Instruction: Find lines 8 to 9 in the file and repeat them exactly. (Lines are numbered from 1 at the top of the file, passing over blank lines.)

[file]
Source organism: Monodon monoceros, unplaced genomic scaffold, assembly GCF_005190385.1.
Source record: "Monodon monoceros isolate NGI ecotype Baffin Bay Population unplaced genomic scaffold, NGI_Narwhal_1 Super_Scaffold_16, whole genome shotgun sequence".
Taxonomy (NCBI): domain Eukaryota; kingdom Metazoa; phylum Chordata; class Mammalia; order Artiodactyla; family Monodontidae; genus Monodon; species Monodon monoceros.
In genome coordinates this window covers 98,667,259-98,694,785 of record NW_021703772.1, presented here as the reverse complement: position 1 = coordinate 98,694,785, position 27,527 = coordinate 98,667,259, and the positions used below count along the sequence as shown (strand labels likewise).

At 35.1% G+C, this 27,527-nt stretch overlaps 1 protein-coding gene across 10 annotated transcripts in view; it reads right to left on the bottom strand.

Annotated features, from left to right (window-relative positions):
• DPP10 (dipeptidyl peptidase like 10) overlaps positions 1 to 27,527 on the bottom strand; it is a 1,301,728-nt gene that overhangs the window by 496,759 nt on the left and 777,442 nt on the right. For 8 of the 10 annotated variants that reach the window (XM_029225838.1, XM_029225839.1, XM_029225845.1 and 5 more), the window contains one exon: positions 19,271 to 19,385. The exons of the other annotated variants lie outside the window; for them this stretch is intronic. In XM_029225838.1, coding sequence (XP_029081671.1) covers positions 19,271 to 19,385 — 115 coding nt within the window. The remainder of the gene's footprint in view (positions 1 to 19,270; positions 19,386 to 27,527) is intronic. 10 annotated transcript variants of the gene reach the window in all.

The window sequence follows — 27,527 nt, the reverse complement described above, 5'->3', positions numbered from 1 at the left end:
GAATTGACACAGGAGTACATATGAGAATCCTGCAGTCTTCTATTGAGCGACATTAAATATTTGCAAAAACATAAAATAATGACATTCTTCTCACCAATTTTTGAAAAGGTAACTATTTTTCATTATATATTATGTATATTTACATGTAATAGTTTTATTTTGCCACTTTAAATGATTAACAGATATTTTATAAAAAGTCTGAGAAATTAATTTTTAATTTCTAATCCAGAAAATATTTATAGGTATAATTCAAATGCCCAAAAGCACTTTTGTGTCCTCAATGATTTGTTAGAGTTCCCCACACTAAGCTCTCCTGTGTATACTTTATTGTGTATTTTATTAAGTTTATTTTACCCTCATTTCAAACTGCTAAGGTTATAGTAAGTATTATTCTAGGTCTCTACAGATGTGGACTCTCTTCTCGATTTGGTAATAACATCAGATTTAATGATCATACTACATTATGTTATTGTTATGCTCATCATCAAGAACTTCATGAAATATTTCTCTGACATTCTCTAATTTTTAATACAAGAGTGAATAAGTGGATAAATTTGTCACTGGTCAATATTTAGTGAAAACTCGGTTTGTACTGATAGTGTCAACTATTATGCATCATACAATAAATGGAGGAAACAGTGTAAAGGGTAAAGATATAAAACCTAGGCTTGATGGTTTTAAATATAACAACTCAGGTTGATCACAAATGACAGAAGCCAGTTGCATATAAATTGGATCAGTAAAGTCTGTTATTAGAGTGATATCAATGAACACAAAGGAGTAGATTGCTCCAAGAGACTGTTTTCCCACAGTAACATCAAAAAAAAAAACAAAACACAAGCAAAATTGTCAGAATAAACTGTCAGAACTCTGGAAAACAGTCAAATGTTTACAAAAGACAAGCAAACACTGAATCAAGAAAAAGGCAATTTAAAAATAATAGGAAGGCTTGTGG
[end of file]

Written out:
The window sequence follows — 27,527 nt, the reverse complement described above, 5'->3', positions numbered from 1 at the left end:
GAATTGACACAGGAGTACATATGAGAATCCTGCAGTCTTCTATTGAGCGACATTAAATATTTGCAAAAACATAAAATAATGACATTCTTCTCACCAATTTTTGAAAAGGTAACTATTTTTCATTATATATTATGTATATTTACATGTAATAGTTTTATTTTGCCACTTTAAATGATTAACAGATATTTTATAAAAAGTCTGAGAAATTAATTTTTAATTTCTAATCCAGAAAATATTTATAGGTATAATTCAAATGCCCAAAAGCACTTTTGTGTCCTCAATGATTTGTTAGAGTTCCCCACACTAAGCTCTCCTGTGTATACTTTATTGTGTATTTTATTAAGTTTATTTTACCCTCATTTCAAACTGCTAAGGTTATAGTAAGTATTATTCTAGGTCTCTACAGATGTGGACTCTCTTCTCGATTTGGTAATAACATCAGATTTAATGATCATACTACATTATGTTATTGTTATGCTCATCATCAAGAACTTCATGAAATATTTCTCTGACATTCTCTAATTTTTAATACAAGAGTGAATAAGTGGATAAATTTGTCACTGGTCAATATTTAGTGAAAACTCGGTTTGTACTGATAGTGTCAACTATTATGCATCATACAATAAATGGAGGAAACAGTGTAAAGGGTAAAGATATAAAACCTAGGCTTGATGGTTTTAAATATAACAACTCAGGTTGATCACAAATGACAGAAGCCAGTTGCATATAAATTGGATCAGTAAAGTCTGTTATTAGAGTGATATCAATGAACACAAAGGAGTAGATTGCTCCAAGAGACTGTTTTCCCACAGTAACATCAAAAAAAAAAACAAAACACAAGCAAAATTGTCAGAATAAACTGTCAGAACTCTGGAAAACAGTCAAATGTTTACAAAAGACAAGCAAACACTGAATCAAGAAAAAGGCAATTTAAAAATAATAGGAAGGCTTGTGG